Struggling to retain custody of his daughter following his divorce, football coach Steve Williams finds himself embroiled in a recruiting scandal at the tiny Catholic college he is trying ... See full summary »
A C-47 transport plane, named the Corsair, makes a forced landing in the frozen wastes of Labrador, and the plane's pilot, Captain Dooley, must keep his men alive in deadly conditions while waiting for rescue.
During the Alaska gold rush, prospector George sends partner Sam to Seattle to bring his fiancée but when it turns out that she married another man, Sam returns with a pretty substitute, the hostess of the Henhouse dance hall.
In 1818 Alabama, French settlers are pitted against greedy land-grabber Blake Randolph but Kentucky militiaman John Breen, who's smitten with French gal Fleurette De Marchand, comes to the settlers' aid.
Texas Ranger Jake Cutter arrests gambler Paul Regret, but soon finds himself teamed with his prisoner in an undercover effort to defeat a band of renegade arms merchants and thieves known as Comancheros.
Paul Bonnard arrives in Timbuktu in search of a guide to escort him into the Sahara desert. American Joe January takes the job despite misgivings about Bonnard's plans. Dita, a prostitute who has been deeply moved by what appears to be Bonnard's spiritual nature, follows the two men into the desert. Eventually the trio arrives in the ruins of a lost city, where Bonnard hopes to find the treasure his father sought years earlier before disappearing. But what Bonnard finds alters him in unexpected ways, with tragic results.Written by
Jim Beaver <firstname.lastname@example.org>
Shortly before filming began, John Wayne was devastated when the U.S. sided with the Soviet Union in the Suez Crisis. He called for military action in response to the Soviet invasion of Hungary. Wayne had always had a very low opinion of then U.S. President Dwight D. Eisenhower, and this increased after Suez. However, he continued to publicly support Eisenhower, as he felt Adlai Stevenson, a progressive Democrat, as President, would be far worse for the U.S. and its allies. See more »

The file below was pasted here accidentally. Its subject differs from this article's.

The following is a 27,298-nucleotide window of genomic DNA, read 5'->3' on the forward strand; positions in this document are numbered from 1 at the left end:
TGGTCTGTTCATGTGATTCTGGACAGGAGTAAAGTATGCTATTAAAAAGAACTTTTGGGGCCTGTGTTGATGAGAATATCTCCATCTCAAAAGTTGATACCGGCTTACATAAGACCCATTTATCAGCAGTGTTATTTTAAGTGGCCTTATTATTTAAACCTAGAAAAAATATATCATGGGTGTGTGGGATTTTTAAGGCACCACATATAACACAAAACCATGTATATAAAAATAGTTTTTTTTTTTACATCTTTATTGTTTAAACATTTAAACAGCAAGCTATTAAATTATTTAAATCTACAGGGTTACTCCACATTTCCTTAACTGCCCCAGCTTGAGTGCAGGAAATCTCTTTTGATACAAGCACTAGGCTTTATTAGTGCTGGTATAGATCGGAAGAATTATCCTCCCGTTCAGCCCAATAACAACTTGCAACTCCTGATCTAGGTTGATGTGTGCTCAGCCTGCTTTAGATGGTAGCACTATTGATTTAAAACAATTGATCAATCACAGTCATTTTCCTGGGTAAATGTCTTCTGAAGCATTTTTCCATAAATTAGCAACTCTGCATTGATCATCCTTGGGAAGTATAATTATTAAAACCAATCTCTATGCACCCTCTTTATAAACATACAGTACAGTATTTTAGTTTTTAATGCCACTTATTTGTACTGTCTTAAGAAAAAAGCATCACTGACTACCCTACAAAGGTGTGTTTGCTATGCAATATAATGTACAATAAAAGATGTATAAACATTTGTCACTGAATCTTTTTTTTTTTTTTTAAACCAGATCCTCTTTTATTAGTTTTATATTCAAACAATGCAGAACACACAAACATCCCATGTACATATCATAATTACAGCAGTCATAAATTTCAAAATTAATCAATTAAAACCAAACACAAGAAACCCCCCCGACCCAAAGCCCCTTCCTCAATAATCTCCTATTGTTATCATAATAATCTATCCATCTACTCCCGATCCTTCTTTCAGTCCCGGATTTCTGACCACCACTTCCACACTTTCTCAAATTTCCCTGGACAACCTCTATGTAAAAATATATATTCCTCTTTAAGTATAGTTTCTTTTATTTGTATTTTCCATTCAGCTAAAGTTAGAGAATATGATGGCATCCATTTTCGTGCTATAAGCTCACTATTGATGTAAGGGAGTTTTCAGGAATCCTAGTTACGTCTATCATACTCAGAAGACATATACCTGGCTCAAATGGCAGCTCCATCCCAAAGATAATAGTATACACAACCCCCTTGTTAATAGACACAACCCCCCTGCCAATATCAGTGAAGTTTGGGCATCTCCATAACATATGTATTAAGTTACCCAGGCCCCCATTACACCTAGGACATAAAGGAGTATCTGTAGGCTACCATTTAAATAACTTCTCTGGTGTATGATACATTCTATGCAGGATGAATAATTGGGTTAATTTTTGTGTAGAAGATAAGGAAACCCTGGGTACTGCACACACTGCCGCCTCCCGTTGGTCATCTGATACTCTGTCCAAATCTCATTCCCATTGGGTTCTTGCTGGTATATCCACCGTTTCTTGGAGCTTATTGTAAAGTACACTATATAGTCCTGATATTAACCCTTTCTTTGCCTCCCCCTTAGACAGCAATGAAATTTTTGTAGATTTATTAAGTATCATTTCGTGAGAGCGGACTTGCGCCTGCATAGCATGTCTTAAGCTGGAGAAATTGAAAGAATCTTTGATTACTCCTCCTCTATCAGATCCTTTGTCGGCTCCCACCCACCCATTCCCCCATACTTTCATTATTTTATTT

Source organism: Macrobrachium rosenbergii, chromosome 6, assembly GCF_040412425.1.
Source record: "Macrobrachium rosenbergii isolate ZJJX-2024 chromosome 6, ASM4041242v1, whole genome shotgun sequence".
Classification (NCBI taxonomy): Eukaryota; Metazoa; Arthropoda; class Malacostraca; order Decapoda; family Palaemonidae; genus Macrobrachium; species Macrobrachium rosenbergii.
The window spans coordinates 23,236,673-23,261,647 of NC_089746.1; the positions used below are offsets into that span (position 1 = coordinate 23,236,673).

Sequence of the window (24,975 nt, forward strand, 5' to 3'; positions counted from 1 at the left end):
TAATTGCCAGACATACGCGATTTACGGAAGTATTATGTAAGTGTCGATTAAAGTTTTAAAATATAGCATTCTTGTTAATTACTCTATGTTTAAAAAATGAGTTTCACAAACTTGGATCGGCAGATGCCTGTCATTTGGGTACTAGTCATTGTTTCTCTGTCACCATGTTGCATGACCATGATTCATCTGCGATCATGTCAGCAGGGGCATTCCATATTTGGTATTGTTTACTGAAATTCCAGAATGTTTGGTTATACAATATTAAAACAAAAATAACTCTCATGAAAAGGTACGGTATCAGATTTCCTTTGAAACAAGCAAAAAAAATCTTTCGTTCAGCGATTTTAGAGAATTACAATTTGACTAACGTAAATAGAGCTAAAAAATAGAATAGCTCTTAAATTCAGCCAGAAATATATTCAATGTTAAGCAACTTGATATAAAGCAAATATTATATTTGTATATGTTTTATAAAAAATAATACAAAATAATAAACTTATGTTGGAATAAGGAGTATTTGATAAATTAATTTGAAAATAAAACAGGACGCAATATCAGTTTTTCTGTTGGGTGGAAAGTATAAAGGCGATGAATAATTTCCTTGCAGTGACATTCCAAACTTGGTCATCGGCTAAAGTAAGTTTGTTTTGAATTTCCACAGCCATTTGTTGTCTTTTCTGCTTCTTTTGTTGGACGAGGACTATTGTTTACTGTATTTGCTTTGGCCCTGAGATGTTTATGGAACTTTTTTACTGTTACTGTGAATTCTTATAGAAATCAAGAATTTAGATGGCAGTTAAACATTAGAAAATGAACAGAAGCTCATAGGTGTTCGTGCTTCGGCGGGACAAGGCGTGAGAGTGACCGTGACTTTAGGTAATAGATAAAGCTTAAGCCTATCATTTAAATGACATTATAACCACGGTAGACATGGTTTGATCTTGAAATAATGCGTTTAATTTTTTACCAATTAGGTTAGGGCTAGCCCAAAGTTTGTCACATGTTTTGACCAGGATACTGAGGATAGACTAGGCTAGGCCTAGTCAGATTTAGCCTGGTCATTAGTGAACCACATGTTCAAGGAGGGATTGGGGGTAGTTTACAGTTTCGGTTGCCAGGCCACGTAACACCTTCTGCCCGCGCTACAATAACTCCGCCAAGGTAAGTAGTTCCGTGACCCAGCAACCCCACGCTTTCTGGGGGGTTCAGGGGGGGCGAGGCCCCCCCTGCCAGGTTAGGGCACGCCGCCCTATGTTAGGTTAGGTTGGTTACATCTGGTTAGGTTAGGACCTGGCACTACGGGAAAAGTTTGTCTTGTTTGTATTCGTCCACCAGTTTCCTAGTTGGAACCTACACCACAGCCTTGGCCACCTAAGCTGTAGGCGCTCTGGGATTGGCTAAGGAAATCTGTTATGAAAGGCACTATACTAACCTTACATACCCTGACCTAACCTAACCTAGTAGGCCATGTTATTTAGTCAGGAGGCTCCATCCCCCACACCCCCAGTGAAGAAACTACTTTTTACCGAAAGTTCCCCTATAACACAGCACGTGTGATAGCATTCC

They refer throughout the movie to the animals they are riding as donkeys, but they are clearly mules. See more »
[after Bonnard took his pistol and shot Joe's whiskey bottle out of his hand]
I'm sorry, Joe. I had to do it. I heard you talk.
So you took a shot at me?
No, not at you. At the liquor that was making you talk like that.
[extends his hand]
Let's be friends, Joe. Let's start over.
[reluctant, then shakes Bonnard's hand]
All right. We'll start over. But you pull a gun on me again, and one of us will be a *dead* friend.
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I'll wait until he's awake, to give him the bad news
Henry Hathaway had something in his hands few director's would ever dream of having. A winning combination, to include the screen strength of John Wayne (Joe January) the sexual allure of beautiful Italian goddess, Sophia Loren (Dita) and dashing leading man, Rossano Brazzi (Paul Bonnard,) all in the same film. The Legend of the lost is one of those particular film which should have become a superb adventure/drama, which in turn should have evolved into a classic. But like a Formula One Car which should win the international Gran Prix, unfortunately run short of fuel. The story is that of three people all searching for something which it seems lies beyond them. January seeks enough money to break free of the monotonous cycle of drunken nights in jails, Dita hoping to find someone who appreciates her for herself and not just one night stands and Bonnard, hoping to find a desert treasure left to him by his father. All three struggle against themselves and their weaknesses and then at the temptations which cause them to remember why they failed the first time. Against them is the limitless Shahara which is unforgiving and more than a challenge to lesser adventurers. Expected steamy scenes between the story characters in the novel are abandoned and disappointed viewers are resigned to the "Romance-Lite" they are given. A good film if you don't expect too much from such international greats. ***
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